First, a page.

Is It Possible To Control Your Diabetes With Nutritional Supplements?
Improper nutrition does contribute to the developmen...
Type II diabetes has been linked to individuals who are overweight. These overweight individuals have high
blood pressure ...
With proper diet and nutrition one can successfully prevent diabetic complications. Along with diet and
nutrition, vitamin...
Fenugreek seed extract – helps our kidneys and liver metabolize blood sugar more efficiently.
Bilberry berry extract – hel...
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Is it possible to control your diabetes with nutritional supplements


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Diet and various supplements can help control type 2 diabetes and may help those with type 1 reduce their insulin requirements.

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Is it possible to control your diabetes with nutritional supplements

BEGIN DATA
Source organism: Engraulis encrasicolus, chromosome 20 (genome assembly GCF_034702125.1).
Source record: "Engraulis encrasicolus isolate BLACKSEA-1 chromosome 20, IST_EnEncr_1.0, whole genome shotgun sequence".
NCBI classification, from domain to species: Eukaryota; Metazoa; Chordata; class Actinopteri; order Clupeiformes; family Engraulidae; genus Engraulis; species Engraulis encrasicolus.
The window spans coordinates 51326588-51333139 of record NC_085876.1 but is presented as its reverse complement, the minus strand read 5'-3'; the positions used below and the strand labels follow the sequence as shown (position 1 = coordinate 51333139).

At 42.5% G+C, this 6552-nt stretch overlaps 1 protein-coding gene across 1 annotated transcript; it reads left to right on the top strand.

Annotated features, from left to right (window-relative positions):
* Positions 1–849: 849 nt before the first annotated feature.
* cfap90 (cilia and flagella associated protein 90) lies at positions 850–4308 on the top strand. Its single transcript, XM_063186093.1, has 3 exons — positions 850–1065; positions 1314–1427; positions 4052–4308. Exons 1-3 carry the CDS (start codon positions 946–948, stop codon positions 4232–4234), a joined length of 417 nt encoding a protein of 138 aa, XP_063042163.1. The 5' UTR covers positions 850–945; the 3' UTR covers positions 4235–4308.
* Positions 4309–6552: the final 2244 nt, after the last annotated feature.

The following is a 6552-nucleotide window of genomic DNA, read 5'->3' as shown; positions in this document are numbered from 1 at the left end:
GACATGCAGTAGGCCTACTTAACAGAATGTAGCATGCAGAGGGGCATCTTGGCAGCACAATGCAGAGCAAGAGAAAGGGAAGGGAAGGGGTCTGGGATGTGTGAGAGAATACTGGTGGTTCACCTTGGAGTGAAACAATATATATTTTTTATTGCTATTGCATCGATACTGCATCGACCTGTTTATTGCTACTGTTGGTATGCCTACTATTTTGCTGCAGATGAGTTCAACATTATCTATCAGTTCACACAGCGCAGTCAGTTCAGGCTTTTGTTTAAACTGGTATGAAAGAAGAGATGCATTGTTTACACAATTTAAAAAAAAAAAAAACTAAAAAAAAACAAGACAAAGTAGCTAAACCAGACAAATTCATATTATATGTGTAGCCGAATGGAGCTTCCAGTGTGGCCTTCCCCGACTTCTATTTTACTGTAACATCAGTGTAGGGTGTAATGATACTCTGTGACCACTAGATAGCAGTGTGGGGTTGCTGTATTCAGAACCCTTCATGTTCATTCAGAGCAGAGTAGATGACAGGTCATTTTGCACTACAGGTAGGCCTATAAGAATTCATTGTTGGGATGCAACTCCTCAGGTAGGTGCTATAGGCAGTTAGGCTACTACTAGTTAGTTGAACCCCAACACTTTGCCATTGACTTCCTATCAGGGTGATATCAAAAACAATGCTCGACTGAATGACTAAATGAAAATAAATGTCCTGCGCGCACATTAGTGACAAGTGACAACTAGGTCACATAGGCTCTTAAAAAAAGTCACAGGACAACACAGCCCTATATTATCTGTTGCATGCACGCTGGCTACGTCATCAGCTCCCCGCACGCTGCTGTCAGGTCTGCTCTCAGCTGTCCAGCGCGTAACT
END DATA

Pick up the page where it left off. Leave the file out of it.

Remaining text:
1. 1. Is It Possible To Control Your Diabetes With Nutritional Supplements? Improper nutrition does contribute to the development of diabetes, but proper nutrition can be a powerful treatment for this disease. (1) This disease is so closely related to diet and nutrition; scientists have studied how nutritional supplements can effectively treat diabetes. In researching vitamin supplements, researchers have found that many vitamins and herbs can effectively help lower blood sugar. Some of these supplements are vitamin C, B vitamins, minerals like chromium and vanadyl sulfate, and herbs like Gymnema Sylvestre can all help lower blood sugar. If one combines these supplements together, they can synergistically work together to lower blood sugar. First let’s look at what diabetes is and then we can discuss how these supplements work. The foods we eat are digested and broken down into simpler forms; most carbohydrates are broken down into sugar also known as glucose. These sugars are absorbed through the intestinal tract into the bloodstream where it is circulated through out the body to feed cells. Insulin is a hormone released by the pancreas. The pancreas is a long skinny organ that sits behind the stomach adding enzymes into the digested food. Insulin helps deliver nutrients and sugar from the bloodstream into cells where it is needed. The sugar supplies energy to various organs such as the heart and lungs; for example the heart beats and lungs breathe which keep us alive as a result of sugar’s energy supply. (2,3) There are two classes of diabetes type I and type II. Type I diabetes is sometimes called insulin dependent, juvenile or child onset diabetes. This type usually starts at a very early age and the pancreas stops producing insulin. When the body does not make insulin, the sugar stays in the bloodstream instead of going into the cells where it’s needed. This can be fatal, so a person with type I diabetes needs a shot of insulin every day for his/her body to function properly (to stay alive). Type II diabetes usually starts in adults and is the most common kind of diabetes in America. Most people who have diabetes have type II, that’s about 90% -95% of all diabetics in America. In this type of diabetes, the pancreas is producing enough insulin but the body doesn’t use the insulin effectively. This is called insulin resistance, cells in the body do not respond to the insulin and so the pancreas produces more and more insulin to over compensate this resistance. When blood sugar starts to raise in the bloodstream in this manner, the medical doctor (MD) will diagnose type II diabetes. Most type II diabetics need a prescription drug to lower the blood sugar because a diet change isn’t enough to control their blood sugar problem. (4) In both cases, the blood sugar is too high in the bloodstream and will cause several problems. The first problem is cells cannot absorb sugar for energy; they starve and start to die. Secondly an excess amount of sugar in the blood leads to cardiovascular disease, hardening of the arteries, nerve and eye damage, and kidney damage. Scientists are not exactly sure what causes type I diabetes, but they do know it has something to do with the immune system. A healthy immune system protects us from the common cold and cancer cells (cells in the body that go bad). The immune system can becomes confused and starts attacking good cells, in some cases, the healthy cells in the pancreas that produce insulin, which causes diabetes. (4)